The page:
I was challenged by a couple of friends on Facebook to post 10 books that have stayed with me long after I put them down. Of course, I am entirely too wordy for Facebook as I feel the need to explain why these books are the ones that stayed with me over time. I also realize that this list is not just about books, it is about the people who introduced me to the worlds books create inside my head, and even about the authors who created those worlds in the first place.
You will notice that while many of these books are often read by adults and go far beyond their intended children’s lit or YA audience, they are all, in fact, books for kids. There is a line in “You’ve Got Mail” where Kathleen says, “When you read a book as a child, it becomes a part of your identity in a way that no other reading in your whole life does.” Agreed. I do read books for grownups, and I love many of them. But these … they have never left me. They have taught me that being brave and kind are probably the two most important things you can be, and that we are all ultimately flawed and all ultimately worth fighting for.
In no particular order, my 10 books are:
“The Lion, the Witch and the Wardrobe” – C.S. Lewis taught me that magic and entire worlds can exist in ordinary objects like wardrobes. He also helped me understand the sacrifice of Jesus, not always an easy thing for kids to grasp, through Aslan.
All of the Harry Potter books – I was a Harry Potter holdout for a long time. I didn’t care about the hype and didn’t read them or even watch any of the movies until a couple of years ago. Y’all … those were wasted years. Wasted, I tell you. J.K. Rowling is a genius storyteller and weaves plot details in that you don’t even notice until you pick the books again. And again. And maybe one more time. I love these books so much, I have a Gryffindor shirt and seriously considered buying a Marauder’s Map until I saw the price. (I am a fan, but I am not an idiot.) I also might just know which house I would be sorted into on Pottermore (Ravenclaw). The obsession. It is real.
The Percy Jackson series – I read this series when I was pregnant with my son and remember thinking that I wanted my son to be just like Percy. So far, so good. Here’s hoping. The books are fun and funny and, much like Harry Potter, teach lessons about bravery and friendship. THEN you read the author – Rick Riordan’s – story about how these books came about and you fall even harder for them. (link)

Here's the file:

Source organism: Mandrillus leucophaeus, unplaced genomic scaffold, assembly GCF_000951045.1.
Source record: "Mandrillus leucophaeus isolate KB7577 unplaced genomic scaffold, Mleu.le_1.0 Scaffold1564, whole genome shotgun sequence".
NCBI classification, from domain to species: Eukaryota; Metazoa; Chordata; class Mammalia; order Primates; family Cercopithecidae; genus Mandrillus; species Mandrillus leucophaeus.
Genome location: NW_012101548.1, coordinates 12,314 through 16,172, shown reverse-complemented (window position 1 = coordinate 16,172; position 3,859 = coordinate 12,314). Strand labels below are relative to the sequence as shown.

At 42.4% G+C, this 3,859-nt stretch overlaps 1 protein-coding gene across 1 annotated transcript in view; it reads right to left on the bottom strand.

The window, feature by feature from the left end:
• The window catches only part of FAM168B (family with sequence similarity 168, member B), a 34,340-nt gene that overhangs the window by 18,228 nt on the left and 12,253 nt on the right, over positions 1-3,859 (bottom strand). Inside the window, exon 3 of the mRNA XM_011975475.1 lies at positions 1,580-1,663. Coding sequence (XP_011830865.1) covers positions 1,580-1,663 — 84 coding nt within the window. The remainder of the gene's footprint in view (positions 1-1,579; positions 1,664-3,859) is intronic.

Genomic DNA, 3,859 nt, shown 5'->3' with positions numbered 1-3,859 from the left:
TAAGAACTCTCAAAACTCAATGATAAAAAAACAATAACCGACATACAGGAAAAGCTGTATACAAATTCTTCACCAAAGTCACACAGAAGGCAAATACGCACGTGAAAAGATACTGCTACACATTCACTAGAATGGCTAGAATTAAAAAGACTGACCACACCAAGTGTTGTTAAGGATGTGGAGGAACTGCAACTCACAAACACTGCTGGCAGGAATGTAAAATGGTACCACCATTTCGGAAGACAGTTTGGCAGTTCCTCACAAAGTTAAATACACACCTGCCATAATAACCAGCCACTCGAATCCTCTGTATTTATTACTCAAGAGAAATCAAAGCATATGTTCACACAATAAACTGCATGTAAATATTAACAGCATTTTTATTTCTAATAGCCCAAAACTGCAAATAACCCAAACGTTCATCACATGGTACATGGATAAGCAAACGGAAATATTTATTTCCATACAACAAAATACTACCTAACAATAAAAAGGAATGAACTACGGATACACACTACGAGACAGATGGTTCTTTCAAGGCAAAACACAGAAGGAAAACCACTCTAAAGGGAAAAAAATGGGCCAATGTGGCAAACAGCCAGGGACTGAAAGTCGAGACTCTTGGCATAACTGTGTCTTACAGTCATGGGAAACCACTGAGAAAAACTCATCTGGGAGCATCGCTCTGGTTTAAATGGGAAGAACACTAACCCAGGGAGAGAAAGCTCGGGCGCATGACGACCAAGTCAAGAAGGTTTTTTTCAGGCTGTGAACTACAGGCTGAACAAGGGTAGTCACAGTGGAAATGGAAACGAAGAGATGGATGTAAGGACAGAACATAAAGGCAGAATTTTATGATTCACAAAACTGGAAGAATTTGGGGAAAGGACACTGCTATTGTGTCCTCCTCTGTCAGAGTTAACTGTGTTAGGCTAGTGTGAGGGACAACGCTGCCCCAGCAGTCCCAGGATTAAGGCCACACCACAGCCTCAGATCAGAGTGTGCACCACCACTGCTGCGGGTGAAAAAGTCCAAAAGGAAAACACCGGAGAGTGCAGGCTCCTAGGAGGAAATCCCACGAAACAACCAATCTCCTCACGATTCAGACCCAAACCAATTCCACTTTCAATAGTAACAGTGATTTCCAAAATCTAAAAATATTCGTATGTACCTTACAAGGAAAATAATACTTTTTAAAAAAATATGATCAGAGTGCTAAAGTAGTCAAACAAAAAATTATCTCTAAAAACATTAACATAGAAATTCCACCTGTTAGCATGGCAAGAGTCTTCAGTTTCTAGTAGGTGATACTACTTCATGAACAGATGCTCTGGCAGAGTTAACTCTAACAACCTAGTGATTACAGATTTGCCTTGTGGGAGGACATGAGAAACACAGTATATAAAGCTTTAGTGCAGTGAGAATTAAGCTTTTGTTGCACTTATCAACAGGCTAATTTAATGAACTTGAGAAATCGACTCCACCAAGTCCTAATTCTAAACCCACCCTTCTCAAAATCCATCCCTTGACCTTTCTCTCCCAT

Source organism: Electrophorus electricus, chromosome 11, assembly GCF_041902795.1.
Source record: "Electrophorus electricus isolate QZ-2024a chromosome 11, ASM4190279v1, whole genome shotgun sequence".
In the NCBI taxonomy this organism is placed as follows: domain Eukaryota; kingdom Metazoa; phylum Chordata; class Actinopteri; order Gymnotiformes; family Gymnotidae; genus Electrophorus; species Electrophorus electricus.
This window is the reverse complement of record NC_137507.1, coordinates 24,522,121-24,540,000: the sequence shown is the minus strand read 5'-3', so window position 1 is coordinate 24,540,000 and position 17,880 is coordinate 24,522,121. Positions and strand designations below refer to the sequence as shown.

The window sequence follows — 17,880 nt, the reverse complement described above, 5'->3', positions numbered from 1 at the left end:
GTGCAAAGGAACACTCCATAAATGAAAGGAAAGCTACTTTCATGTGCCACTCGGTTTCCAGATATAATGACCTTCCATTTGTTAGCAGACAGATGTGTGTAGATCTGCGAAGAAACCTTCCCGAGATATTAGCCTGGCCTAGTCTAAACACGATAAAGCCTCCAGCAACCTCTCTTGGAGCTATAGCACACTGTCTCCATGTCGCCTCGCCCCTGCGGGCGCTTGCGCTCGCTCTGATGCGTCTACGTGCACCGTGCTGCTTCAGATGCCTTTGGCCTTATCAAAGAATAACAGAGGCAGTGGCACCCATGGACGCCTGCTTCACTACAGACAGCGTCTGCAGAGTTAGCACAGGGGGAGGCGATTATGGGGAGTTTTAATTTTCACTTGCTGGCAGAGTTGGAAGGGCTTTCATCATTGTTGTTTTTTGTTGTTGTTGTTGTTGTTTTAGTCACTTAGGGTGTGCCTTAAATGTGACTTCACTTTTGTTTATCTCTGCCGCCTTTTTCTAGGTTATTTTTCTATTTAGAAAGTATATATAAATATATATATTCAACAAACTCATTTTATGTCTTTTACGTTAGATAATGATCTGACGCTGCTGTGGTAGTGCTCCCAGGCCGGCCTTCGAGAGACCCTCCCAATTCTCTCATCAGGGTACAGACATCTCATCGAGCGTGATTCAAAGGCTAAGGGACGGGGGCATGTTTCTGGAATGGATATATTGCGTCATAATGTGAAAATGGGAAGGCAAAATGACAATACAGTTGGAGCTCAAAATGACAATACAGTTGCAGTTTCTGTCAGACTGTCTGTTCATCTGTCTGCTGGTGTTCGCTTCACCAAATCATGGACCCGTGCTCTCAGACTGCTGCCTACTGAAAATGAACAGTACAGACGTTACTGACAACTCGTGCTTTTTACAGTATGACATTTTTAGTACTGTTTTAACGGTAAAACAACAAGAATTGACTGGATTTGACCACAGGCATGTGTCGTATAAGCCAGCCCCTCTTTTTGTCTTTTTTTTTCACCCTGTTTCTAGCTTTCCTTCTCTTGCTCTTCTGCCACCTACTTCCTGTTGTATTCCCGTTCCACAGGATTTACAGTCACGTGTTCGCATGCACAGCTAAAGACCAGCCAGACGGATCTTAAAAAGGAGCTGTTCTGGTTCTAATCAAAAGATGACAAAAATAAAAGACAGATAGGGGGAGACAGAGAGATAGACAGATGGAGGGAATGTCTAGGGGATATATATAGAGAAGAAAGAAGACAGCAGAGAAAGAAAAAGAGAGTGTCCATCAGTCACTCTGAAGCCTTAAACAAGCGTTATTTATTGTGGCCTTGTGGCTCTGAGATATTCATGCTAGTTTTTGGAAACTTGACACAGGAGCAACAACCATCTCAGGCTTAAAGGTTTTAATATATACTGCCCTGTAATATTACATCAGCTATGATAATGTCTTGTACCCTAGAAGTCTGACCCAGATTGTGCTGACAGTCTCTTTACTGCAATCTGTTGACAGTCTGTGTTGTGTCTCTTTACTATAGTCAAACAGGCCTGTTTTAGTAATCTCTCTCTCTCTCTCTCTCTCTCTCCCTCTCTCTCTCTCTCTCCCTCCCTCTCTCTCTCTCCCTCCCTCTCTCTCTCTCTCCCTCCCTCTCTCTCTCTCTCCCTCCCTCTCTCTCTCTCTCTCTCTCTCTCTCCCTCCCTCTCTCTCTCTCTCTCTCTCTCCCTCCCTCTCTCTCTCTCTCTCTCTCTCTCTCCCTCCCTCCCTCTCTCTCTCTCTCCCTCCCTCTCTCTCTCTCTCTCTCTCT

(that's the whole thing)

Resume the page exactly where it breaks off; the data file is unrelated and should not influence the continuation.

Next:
“The Giving Tree” – I have been a regular reader of the great Amalah for many years and, a few years before I had my own child, I remember reading this post and being amazed. Wait … what?! She is totally right, the tree IS the parent. As a child, of course I didn’t realize this fine detail; I just loved the book, even though I thought the boy was kind of a jerk. Then I read Amalah’s post and got it, then I had a child of my own and holy tree leaves, I really got it. I am the tree. I AM THE TREE! WAAHHHHH! For those who feel similarly about this book, this year is the 50th anniversary of “The Giving Tree” and the Shel Silverstein website has some really cool activities and lessons based around the book.
“From the Mixed-up Files of Mrs. Basil E. Frankweiler” – E.L. Konigsburg’s story about a little girl who loves complications and runs away to the Metropolitan Museum of Art with her little brother, the tightwad. Hilarity, and a fantastic story, ensue.
“Scorpio Races” – Maggie Stiefvater is amazing. I love her words. I am consumed by them when I read them. She can say more about who a character is in one sentence than most people convey in hundreds of pages. She makes me want to write, more than anything.
From “Scorpio Races”
“This time of year, I live and breathe the beach. My cheeks feel raw with the wind throwing sand against them. My thighs sting from the friction of the saddle. My arms ache from holding up two thousand pounds of horse. I have forgotten what it is like to be warm and what a full night’s sleep feels like and what my name sounds like spoken instead of shouted across yards of sand.
I am so, so alive.”